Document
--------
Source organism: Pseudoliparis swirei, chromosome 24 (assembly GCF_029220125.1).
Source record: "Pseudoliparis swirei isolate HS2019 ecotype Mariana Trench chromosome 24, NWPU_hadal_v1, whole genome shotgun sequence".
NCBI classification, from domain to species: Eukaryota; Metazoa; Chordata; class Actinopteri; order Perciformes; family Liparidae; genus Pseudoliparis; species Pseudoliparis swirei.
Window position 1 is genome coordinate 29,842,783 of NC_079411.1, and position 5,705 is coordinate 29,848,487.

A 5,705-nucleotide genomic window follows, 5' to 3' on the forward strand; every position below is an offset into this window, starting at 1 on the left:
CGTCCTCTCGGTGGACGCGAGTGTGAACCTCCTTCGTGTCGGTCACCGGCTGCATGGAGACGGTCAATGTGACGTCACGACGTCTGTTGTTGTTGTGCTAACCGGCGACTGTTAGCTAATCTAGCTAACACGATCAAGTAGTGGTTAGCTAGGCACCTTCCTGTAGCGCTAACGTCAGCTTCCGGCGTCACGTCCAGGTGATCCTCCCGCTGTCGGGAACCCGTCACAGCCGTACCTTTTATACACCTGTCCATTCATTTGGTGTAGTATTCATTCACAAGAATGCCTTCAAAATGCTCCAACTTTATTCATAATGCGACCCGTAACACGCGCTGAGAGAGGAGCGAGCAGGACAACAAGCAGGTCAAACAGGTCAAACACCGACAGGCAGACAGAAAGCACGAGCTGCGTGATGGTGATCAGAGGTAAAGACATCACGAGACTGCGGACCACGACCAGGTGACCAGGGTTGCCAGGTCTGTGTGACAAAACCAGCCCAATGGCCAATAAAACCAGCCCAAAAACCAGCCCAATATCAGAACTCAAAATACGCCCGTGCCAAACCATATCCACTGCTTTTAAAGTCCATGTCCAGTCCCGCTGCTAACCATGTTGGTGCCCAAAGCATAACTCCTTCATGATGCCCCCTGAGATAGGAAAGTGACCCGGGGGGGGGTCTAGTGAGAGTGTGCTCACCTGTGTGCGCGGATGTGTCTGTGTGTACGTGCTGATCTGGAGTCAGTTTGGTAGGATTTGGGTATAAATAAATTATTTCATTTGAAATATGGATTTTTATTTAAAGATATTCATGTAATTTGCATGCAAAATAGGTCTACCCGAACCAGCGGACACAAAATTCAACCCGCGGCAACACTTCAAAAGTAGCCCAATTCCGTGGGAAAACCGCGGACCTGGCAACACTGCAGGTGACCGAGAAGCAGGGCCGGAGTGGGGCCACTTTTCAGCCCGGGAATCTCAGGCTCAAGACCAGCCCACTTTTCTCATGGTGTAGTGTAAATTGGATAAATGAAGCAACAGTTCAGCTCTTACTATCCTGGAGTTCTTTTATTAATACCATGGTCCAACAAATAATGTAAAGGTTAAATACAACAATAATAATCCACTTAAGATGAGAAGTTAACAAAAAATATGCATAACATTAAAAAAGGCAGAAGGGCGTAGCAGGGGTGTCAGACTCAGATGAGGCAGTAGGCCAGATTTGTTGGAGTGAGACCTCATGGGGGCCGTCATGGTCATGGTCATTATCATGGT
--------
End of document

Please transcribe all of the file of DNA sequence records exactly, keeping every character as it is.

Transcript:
Source organism: Pseudoliparis swirei, chromosome 24 (assembly GCF_029220125.1).
Source record: "Pseudoliparis swirei isolate HS2019 ecotype Mariana Trench chromosome 24, NWPU_hadal_v1, whole genome shotgun sequence".
NCBI classification, from domain to species: Eukaryota; Metazoa; Chordata; class Actinopteri; order Perciformes; family Liparidae; genus Pseudoliparis; species Pseudoliparis swirei.
Window position 1 is genome coordinate 29,842,783 of NC_079411.1, and position 5,705 is coordinate 29,848,487.

A 5,705-nucleotide genomic window follows, 5' to 3' on the forward strand; every position below is an offset into this window, starting at 1 on the left:
CGTCCTCTCGGTGGACGCGAGTGTGAACCTCCTTCGTGTCGGTCACCGGCTGCATGGAGACGGTCAATGTGACGTCACGACGTCTGTTGTTGTTGTGCTAACCGGCGACTGTTAGCTAATCTAGCTAACACGATCAAGTAGTGGTTAGCTAGGCACCTTCCTGTAGCGCTAACGTCAGCTTCCGGCGTCACGTCCAGGTGATCCTCCCGCTGTCGGGAACCCGTCACAGCCGTACCTTTTATACACCTGTCCATTCATTTGGTGTAGTATTCATTCACAAGAATGCCTTCAAAATGCTCCAACTTTATTCATAATGCGACCCGTAACACGCGCTGAGAGAGGAGCGAGCAGGACAACAAGCAGGTCAAACAGGTCAAACACCGACAGGCAGACAGAAAGCACGAGCTGCGTGATGGTGATCAGAGGTAAAGACATCACGAGACTGCGGACCACGACCAGGTGACCAGGGTTGCCAGGTCTGTGTGACAAAACCAGCCCAATGGCCAATAAAACCAGCCCAAAAACCAGCCCAATATCAGAACTCAAAATACGCCCGTGCCAAACCATATCCACTGCTTTTAAAGTCCATGTCCAGTCCCGCTGCTAACCATGTTGGTGCCCAAAGCATAACTCCTTCATGATGCCCCCTGAGATAGGAAAGTGACCCGGGGGGGGGTCTAGTGAGAGTGTGCTCACCTGTGTGCGCGGATGTGTCTGTGTGTACGTGCTGATCTGGAGTCAGTTTGGTAGGATTTGGGTATAAATAAATTATTTCATTTGAAATATGGATTTTTATTTAAAGATATTCATGTAATTTGCATGCAAAATAGGTCTACCCGAACCAGCGGACACAAAATTCAACCCGCGGCAACACTTCAAAAGTAGCCCAATTCCGTGGGAAAACCGCGGACCTGGCAACACTGCAGGTGACCGAGAAGCAGGGCCGGAGTGGGGCCACTTTTCAGCCCGGGAATCTCAGGCTCAAGACCAGCCCACTTTTCTCATGGTGTAGTGTAAATTGGATAAATGAAGCAACAGTTCAGCTCTTACTATCCTGGAGTTCTTTTATTAATACCATGGTCCAACAAATAATGTAAAGGTTAAATACAACAATAATAATCCACTTAAGATGAGAAGTTAACAAAAAATATGCATAACATTAAAAAAGGCAGAAGGGCGTAGCAGGGGTGTCAGACTCAGATGAGGCAGTAGGCCAGATTTGTTGGAGTGAGACCTCATGGGGGCCGTCATGGTCATGGTCATTATCATGGT